RAK3172 randomly losing connection to gateway

Have been playing with the example code LoRaWAN_OTAA, and everything works fine but sometimes, without any obvious reason, the api.lorawan.send API started to return false, indicating the message is not queued for TX, and it will continue to return false. The callback function is not triggered which means no messages are being sent. Any idea on that? The only way is to restart the device. This issue appears randomly, sometimes I can have 2000+ successful uplinks before having the issue, and sometimes it appears shortly after OTAA. The current solution is to reboot the device, but I don’t think that is an acceptable solution. Has anyone experienced a similar issue or maybe staff from RAK can give us some idea?

We have checked the gateway and confirm no message is sent from the device, and the gateway is fully functional as another node with SX1276 is working normally, for months now. We can confirm the issue is within the RAK3172 itself.

Also, is there any way to enable more detailed debug output? We previously worked with MCCI-LMIC and the amount of debug message available is very helpful for debugging issues and knowing what’s going on.

We are planning to replace old-school AVR+SX1276 combo with RAK3172, so we have to solve the issue.

Attached are small pieces of code around api.lorawan.send that we use

//Read sensor, put data to buffer, etc...
if (api.lorawan.send(txbuffer_size, txbuffer, 8, false, 0)) {
  } else {
//Sometimes without reason "api.lorawan.send"
//start to return false and do not recover
api.system.sleep.cpu(10000); //Wait for TX complete
printStatistic(); //Show statistic
api.system.sleep.cpu(30000); //Wait for next interval


I don’t see that problem, I have a RAK3172 running in my living room since two months (battery test) and it never failed.

What is your payload size?
Do you have ADR enabled or disabled?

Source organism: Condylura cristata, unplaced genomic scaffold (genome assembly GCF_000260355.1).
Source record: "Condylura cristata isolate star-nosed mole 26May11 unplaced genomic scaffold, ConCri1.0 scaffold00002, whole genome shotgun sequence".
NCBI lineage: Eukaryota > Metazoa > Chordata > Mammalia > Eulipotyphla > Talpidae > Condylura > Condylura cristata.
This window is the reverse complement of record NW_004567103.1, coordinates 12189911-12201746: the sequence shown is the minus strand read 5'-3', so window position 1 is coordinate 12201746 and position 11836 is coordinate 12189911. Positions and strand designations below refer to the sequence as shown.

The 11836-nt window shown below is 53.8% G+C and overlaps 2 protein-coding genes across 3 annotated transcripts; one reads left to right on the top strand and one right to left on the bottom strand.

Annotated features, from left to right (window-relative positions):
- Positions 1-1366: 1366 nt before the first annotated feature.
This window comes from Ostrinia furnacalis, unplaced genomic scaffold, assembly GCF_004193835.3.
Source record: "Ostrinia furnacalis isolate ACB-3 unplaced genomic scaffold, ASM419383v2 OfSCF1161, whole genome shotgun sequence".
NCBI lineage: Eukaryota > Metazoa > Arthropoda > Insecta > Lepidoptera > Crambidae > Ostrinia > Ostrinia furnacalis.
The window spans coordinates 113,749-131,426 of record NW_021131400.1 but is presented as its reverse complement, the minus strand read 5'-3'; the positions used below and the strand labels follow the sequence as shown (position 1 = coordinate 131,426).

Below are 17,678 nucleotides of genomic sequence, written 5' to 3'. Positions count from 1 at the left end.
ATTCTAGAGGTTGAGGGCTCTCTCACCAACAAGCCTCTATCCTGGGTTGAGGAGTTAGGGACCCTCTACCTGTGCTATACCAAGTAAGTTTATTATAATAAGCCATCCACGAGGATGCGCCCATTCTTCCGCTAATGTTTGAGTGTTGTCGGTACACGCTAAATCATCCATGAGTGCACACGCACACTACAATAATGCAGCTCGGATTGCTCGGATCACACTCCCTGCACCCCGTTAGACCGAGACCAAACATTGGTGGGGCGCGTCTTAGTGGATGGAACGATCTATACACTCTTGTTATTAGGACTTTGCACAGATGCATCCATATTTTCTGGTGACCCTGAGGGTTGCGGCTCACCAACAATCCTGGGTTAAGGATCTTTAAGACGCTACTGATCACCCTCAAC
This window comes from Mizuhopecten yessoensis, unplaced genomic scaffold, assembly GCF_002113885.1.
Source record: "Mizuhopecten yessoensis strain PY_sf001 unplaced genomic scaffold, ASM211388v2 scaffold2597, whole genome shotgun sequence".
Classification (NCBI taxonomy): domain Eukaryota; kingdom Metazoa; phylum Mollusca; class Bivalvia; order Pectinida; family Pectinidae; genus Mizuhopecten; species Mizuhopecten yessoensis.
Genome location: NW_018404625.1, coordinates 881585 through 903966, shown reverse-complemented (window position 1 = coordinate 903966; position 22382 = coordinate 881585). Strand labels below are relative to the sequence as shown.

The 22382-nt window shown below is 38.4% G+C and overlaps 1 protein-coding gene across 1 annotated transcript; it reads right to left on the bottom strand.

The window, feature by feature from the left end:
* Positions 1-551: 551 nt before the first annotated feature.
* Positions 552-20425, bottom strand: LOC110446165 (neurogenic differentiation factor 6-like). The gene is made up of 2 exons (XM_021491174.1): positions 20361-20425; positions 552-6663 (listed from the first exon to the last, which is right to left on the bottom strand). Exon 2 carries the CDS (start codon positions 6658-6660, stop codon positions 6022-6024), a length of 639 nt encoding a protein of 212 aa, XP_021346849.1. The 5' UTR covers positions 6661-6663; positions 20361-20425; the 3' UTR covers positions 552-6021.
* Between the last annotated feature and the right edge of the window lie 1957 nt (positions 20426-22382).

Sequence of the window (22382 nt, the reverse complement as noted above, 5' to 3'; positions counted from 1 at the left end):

What LoRaWAN region are you using?


I am on AS923, payload size is 16 bytes, ADR is enabled and is SF7, using OTAA, connected to TTN with RAK’s gateway. I am sending 5 unconfirmed uplink than 1 confirmed uplink, and repeat.

Any info or reason for api.lorawan.send to return false? Is it related to the payload and or config?

Thanks for the support.

How often do you send packets?
An unconfirmed lorawan packet send cycle can take 6-7 seconds (including waiting for the end of the RX windows).

I am sending every ~40 seconds. I wait for 10 seconds using api.system.sleep.all after calling api.lorawan.send to wait for the whole TX process complete, than another 30 seconds to wait for the next interval. I can see for each call to api.lorawan.send return true the sendCallback() function is triggered. When api.lorawan.send return false, sendCallback() is not triggered.

I have the duty cycle limiter disabled

I am using AS923-3 which is basically the same as AS923.
I will run a test.

Is this correct:

  • ADR enabled
  • Duty Cycle disabled
  • Sending every 40 seconds.

Datarate with SF7 can be DR5 or DR6, which one do you set initially?

I have tried a few different delay after api.lorawan.send

/*1*/ api.system.sleep.cpu(10000); //Sleep for 10 seconds
/*2*/ api.system.sleep.cpu((api.lorawan.rx1dl.get() + api.lorawan.rx2dl.get()) + 1000); //Sleep for 5+2+1=8 seconds
/*3*/ for (uint8_t i = 0; i < 10; i++) api.system.sleep.cpu(1000); //Sleep for 10*1000ms = 10 seconds